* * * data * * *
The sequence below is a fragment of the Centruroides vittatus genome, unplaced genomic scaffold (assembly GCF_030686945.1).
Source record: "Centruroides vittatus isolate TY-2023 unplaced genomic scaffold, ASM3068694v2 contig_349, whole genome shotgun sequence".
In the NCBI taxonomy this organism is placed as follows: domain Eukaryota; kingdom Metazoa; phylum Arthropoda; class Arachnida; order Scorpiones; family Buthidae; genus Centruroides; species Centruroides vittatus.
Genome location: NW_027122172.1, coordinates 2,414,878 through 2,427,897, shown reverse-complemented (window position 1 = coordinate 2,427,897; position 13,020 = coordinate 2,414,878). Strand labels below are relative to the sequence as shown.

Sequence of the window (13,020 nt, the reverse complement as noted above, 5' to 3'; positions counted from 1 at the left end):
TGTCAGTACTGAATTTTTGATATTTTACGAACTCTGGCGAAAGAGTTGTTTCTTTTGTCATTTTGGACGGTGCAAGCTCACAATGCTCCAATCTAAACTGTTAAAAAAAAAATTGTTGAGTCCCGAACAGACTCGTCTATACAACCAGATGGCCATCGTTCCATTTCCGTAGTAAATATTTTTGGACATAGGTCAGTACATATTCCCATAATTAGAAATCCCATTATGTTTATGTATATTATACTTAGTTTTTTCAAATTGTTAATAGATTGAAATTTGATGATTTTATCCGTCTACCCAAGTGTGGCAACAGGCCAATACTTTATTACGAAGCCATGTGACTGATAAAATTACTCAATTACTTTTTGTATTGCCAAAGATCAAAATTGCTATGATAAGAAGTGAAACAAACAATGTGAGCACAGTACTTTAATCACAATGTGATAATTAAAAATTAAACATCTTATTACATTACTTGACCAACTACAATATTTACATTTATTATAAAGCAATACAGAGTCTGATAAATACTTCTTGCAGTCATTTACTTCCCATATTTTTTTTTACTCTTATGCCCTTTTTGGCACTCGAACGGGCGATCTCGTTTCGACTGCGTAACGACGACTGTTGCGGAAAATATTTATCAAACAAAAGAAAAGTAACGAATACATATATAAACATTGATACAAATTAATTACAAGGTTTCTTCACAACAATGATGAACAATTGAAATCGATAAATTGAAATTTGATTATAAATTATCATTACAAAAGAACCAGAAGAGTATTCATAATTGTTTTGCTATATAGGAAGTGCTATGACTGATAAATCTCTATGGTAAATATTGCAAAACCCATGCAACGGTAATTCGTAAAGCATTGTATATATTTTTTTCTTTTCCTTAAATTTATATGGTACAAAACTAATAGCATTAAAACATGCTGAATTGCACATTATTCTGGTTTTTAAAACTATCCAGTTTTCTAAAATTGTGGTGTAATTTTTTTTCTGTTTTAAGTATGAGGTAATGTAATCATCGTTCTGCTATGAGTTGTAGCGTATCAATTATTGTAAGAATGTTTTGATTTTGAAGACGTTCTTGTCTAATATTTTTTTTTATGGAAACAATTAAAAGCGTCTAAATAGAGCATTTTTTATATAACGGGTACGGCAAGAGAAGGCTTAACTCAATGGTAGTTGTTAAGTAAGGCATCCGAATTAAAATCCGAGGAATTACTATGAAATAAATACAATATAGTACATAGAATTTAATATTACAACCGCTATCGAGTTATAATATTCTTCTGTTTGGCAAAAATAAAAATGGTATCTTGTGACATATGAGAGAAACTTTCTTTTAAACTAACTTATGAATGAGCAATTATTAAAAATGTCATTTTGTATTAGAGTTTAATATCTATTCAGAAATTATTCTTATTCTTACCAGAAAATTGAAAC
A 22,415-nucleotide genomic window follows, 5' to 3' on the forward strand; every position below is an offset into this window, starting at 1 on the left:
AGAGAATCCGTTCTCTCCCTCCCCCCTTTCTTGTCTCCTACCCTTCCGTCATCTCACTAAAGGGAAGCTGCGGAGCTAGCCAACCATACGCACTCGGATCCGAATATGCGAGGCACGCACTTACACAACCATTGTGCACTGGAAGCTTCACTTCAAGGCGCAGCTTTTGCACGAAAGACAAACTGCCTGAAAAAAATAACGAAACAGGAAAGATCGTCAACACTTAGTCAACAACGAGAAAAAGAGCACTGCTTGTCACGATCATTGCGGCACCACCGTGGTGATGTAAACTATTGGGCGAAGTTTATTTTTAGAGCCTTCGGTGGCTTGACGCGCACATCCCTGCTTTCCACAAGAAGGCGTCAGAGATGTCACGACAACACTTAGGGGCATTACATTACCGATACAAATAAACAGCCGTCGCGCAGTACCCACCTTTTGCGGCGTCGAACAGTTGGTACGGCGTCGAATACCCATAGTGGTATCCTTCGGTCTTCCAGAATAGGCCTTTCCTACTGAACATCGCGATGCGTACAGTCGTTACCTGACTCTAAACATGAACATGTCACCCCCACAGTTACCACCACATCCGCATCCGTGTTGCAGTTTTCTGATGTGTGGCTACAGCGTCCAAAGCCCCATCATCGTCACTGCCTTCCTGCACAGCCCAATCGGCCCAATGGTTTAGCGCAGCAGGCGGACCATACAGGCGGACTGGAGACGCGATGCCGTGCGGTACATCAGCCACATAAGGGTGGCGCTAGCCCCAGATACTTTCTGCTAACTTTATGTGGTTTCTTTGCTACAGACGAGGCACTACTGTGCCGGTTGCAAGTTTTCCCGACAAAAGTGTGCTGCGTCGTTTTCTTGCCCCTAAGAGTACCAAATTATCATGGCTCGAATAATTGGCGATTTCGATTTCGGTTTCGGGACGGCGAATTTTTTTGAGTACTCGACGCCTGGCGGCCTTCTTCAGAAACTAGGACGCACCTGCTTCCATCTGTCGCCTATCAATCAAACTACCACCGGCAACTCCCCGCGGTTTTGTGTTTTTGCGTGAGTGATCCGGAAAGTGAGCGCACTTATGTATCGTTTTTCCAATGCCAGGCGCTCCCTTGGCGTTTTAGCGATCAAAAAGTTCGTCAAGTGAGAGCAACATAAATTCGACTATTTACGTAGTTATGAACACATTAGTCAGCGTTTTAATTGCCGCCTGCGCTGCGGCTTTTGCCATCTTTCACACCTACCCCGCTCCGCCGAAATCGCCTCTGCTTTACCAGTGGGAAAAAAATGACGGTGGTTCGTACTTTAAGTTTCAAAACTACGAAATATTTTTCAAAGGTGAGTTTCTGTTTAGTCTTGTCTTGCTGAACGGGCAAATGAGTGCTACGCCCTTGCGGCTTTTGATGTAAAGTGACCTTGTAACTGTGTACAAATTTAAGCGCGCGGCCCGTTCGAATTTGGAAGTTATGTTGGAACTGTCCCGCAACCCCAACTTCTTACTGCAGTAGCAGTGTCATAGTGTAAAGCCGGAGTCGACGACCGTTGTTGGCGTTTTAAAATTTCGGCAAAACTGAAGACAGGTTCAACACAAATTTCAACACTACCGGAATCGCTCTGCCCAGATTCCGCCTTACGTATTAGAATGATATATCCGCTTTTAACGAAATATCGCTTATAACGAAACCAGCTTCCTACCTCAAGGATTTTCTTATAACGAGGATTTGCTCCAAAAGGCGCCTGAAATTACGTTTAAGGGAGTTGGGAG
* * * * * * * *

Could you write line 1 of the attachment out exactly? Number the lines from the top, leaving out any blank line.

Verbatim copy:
The sequence below is a fragment of the Centruroides vittatus genome, unplaced genomic scaffold (assembly GCF_030686945.1).